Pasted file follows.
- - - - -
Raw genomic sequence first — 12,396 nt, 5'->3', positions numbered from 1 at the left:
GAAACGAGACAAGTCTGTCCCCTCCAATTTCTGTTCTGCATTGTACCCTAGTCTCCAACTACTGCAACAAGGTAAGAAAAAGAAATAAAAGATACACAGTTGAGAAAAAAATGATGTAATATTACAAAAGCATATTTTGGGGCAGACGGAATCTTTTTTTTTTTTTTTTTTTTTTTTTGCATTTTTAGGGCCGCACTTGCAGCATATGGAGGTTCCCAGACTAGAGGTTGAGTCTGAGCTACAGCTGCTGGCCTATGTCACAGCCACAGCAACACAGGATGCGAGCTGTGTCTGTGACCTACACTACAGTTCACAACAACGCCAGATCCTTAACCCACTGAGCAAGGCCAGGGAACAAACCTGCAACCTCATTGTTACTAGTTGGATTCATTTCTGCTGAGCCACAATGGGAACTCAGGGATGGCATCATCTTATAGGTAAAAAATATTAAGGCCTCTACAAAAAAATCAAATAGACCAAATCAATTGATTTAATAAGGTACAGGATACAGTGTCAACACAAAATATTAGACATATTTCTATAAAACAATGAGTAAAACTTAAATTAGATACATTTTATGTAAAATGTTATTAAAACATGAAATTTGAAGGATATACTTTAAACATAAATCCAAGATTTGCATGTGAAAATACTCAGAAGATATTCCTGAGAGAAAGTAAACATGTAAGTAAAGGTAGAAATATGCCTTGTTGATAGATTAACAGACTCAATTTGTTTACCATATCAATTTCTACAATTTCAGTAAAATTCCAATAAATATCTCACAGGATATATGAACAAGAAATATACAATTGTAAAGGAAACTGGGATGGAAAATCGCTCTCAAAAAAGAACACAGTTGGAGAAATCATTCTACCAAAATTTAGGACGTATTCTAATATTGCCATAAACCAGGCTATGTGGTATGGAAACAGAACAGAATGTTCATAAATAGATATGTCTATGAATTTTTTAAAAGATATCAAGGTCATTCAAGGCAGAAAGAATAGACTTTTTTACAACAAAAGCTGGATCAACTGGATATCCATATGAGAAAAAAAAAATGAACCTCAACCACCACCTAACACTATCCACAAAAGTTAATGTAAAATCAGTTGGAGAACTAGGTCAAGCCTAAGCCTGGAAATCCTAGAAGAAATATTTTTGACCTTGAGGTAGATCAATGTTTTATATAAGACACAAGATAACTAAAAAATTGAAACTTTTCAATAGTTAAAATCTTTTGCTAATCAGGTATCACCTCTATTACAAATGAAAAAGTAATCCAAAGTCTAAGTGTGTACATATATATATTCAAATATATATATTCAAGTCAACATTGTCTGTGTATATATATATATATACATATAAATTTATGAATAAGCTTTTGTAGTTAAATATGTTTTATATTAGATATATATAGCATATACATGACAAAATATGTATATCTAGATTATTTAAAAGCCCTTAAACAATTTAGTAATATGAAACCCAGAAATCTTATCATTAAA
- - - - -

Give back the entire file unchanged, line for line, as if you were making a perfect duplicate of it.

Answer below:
Raw genomic sequence first — 12,396 nt, 5'->3', positions numbered from 1 at the left:
GAAACGAGACAAGTCTGTCCCCTCCAATTTCTGTTCTGCATTGTACCCTAGTCTCCAACTACTGCAACAAGGTAAGAAAAAGAAATAAAAGATACACAGTTGAGAAAAAAATGATGTAATATTACAAAAGCATATTTTGGGGCAGACGGAATCTTTTTTTTTTTTTTTTTTTTTTTTTGCATTTTTAGGGCCGCACTTGCAGCATATGGAGGTTCCCAGACTAGAGGTTGAGTCTGAGCTACAGCTGCTGGCCTATGTCACAGCCACAGCAACACAGGATGCGAGCTGTGTCTGTGACCTACACTACAGTTCACAACAACGCCAGATCCTTAACCCACTGAGCAAGGCCAGGGAACAAACCTGCAACCTCATTGTTACTAGTTGGATTCATTTCTGCTGAGCCACAATGGGAACTCAGGGATGGCATCATCTTATAGGTAAAAAATATTAAGGCCTCTACAAAAAAATCAAATAGACCAAATCAATTGATTTAATAAGGTACAGGATACAGTGTCAACACAAAATATTAGACATATTTCTATAAAACAATGAGTAAAACTTAAATTAGATACATTTTATGTAAAATGTTATTAAAACATGAAATTTGAAGGATATACTTTAAACATAAATCCAAGATTTGCATGTGAAAATACTCAGAAGATATTCCTGAGAGAAAGTAAACATGTAAGTAAAGGTAGAAATATGCCTTGTTGATAGATTAACAGACTCAATTTGTTTACCATATCAATTTCTACAATTTCAGTAAAATTCCAATAAATATCTCACAGGATATATGAACAAGAAATATACAATTGTAAAGGAAACTGGGATGGAAAATCGCTCTCAAAAAAGAACACAGTTGGAGAAATCATTCTACCAAAATTTAGGACGTATTCTAATATTGCCATAAACCAGGCTATGTGGTATGGAAACAGAACAGAATGTTCATAAATAGATATGTCTATGAATTTTTTAAAAGATATCAAGGTCATTCAAGGCAGAAAGAATAGACTTTTTTACAACAAAAGCTGGATCAACTGGATATCCATATGAGAAAAAAAAAATGAACCTCAACCACCACCTAACACTATCCACAAAAGTTAATGTAAAATCAGTTGGAGAACTAGGTCAAGCCTAAGCCTGGAAATCCTAGAAGAAATATTTTTGACCTTGAGGTAGATCAATGTTTTATATAAGACACAAGATAACTAAAAAATTGAAACTTTTCAATAGTTAAAATCTTTTGCTAATCAGGTATCACCTCTATTACAAATGAAAAAGTAATCCAAAGTCTAAGTGTGTACATATATATATTCAAATATATATATTCAAGTCAACATTGTCTGTGTATATATATATATATACATATAAATTTATGAATAAGCTTTTGTAGTTAAATATGTTTTATATTAGATATATATAGCATATACATGACAAAATATGTATATCTAGATTATTTAAAAGCCCTTAAACAATTTAGTAATATGAAACCCAGAAATCTTATCATTAAA